FICO Score 9 – Why Home Buyers and Lenders Shouldn’t Hold Their Breath

Much attention has focused on the announcement that FICO is releasing an updated credit-scoring model entitled FICO Score 9. This new algorithm, which is scheduled to be available in the fall, touts 3 primary improvements:
  • Once repaid, debts that went to collection agencies won’t count against a consumer’s FICO score.
  • Medical debts will have a lesser negative impact on consumer scores. The median FICO score for consumers whose only major derogatory references are unpaid medical debts is expected to increase by 25 points.
  • A better technique to determine credit creditworthiness of consumers with little credit history (often referred to as “thin files”.)
Some of these updates are likely the result of a study by the Consumer Financial Protection Bureau suggesting that consumers’ credit scores may be “overly penalized” by medical collections. It states that medical debt is unlike other forms of debt as it is often a result of insurance issues with the consumer often unaware of the debt prior to being contacted by a collection agency.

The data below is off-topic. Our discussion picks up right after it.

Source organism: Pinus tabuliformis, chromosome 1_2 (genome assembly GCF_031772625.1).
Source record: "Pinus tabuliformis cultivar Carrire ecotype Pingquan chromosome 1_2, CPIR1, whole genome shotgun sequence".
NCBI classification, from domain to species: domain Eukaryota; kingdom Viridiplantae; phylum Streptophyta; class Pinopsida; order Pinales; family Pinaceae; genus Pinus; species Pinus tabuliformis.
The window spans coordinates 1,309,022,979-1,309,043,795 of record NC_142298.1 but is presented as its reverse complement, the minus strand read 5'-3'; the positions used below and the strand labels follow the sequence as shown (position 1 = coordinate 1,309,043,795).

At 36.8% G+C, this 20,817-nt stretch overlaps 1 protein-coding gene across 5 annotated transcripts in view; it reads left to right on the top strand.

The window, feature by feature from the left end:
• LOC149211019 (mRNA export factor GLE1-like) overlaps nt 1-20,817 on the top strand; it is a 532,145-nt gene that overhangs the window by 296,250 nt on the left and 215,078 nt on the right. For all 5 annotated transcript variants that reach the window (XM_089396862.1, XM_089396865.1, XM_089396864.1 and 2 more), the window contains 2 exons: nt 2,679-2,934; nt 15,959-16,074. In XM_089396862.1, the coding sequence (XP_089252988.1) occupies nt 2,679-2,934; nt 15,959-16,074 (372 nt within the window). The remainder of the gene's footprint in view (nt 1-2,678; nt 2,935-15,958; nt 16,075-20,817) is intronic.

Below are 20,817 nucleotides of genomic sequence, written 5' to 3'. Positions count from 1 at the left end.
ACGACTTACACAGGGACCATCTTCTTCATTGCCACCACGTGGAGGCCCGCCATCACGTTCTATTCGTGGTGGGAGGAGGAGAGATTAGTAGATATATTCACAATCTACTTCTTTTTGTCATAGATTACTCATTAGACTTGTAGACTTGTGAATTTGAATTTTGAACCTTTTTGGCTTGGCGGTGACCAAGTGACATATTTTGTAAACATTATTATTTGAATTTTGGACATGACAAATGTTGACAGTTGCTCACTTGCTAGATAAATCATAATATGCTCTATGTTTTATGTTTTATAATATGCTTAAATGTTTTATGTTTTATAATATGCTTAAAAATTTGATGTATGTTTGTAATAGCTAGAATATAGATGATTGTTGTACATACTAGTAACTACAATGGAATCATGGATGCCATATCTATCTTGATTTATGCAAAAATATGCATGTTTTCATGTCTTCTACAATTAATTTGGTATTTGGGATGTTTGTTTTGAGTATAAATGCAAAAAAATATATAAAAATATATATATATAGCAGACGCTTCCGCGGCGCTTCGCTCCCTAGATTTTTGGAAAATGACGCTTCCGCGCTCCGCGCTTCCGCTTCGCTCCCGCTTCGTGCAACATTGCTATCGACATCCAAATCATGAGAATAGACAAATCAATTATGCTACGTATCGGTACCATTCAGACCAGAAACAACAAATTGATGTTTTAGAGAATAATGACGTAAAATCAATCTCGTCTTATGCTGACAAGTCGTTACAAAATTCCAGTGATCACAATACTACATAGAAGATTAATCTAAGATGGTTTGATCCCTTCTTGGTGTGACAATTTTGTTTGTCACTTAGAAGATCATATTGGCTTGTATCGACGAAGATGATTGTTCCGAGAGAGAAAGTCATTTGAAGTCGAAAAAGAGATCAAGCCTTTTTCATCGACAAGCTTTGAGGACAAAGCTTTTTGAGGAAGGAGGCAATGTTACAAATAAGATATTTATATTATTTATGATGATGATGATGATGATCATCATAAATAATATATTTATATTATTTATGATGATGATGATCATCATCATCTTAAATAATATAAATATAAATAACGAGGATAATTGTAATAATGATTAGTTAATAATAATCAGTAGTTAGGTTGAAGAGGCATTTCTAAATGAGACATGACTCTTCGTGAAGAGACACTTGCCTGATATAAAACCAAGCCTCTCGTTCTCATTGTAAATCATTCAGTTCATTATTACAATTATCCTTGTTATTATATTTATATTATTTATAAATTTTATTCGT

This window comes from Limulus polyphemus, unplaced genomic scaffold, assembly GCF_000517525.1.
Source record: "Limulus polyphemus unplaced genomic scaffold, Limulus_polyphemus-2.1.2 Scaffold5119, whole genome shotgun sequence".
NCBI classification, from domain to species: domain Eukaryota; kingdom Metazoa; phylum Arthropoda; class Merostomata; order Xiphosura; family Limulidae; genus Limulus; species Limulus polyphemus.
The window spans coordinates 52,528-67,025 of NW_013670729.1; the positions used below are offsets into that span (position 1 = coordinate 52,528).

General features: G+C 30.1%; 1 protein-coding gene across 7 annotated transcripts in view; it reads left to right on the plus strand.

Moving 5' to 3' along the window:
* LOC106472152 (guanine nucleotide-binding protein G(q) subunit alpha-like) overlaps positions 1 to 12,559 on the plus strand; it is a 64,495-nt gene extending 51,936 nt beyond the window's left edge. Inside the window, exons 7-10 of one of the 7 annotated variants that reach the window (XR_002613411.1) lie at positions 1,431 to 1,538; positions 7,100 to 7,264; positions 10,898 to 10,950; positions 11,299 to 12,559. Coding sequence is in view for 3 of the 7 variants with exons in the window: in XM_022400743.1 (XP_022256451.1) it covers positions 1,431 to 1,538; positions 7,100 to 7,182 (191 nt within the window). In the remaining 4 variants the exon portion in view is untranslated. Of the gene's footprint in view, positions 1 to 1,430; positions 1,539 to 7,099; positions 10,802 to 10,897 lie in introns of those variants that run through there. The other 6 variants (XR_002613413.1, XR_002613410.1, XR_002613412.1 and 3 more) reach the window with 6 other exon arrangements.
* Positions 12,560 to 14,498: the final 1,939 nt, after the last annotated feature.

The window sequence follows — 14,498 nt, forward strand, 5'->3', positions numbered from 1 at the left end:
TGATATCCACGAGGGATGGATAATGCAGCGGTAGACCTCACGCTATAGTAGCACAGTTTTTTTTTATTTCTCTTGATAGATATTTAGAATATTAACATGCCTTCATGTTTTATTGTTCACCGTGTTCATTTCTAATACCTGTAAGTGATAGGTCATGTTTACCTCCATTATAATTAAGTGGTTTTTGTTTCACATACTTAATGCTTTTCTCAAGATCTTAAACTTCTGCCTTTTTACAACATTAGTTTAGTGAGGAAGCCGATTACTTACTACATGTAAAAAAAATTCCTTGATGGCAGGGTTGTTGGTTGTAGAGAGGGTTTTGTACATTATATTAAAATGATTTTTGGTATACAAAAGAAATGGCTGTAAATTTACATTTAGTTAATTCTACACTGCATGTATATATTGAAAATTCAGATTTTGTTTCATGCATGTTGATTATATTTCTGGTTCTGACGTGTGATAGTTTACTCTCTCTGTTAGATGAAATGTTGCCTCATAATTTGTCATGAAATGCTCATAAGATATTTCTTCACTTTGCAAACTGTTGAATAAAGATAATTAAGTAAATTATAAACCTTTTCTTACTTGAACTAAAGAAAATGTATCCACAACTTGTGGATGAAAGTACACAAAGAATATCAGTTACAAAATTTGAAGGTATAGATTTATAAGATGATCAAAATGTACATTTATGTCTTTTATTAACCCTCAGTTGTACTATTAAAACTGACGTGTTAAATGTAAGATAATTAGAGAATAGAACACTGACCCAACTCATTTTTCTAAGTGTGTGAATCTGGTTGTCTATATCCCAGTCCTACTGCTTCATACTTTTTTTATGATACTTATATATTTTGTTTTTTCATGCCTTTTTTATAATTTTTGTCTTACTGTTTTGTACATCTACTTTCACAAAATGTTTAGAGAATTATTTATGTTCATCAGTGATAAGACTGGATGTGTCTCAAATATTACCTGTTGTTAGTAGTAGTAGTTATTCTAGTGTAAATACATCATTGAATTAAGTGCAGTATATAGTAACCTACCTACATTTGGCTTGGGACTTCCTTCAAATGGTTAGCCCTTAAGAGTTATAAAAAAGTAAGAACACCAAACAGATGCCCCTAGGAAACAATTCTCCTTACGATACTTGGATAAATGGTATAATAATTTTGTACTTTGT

Sounds great, but here’s the catch for home buyers…
The use of credit scores for mortgage purposes is largely dictated by the GSE’s, Fannie Mae (FNMA) and Freddie MAC (FMAC.) Both entities determine which credit scores are acceptable for use by their respective automated underwriting engines. As a result, virtually all mortgage lenders use only the credit score models accepted by the GSE’s,
Since 2009, the GSE accepted scoring models have been, Equifax Beacon 5.0, Experian FICO V2, Trans Union FICO Classic 4 (formerly known as Empirica)
At present, neither FNMA nor FMAC have indicated any plans to accept the FICO Score 9 model, rendering it largely useless within the mortgage industry.  A precedent for GSE inaction on credit score updates has already been established. In 2009, FICO released the 08 scoring model which despite similar media attention, was never adopted by FNMA or FMAC.
The media attention given to FICO’s Score 9 model and the failure to explain its likely non-use within the mortgage industry has created confusion for many homebuyers and mortgage lenders.

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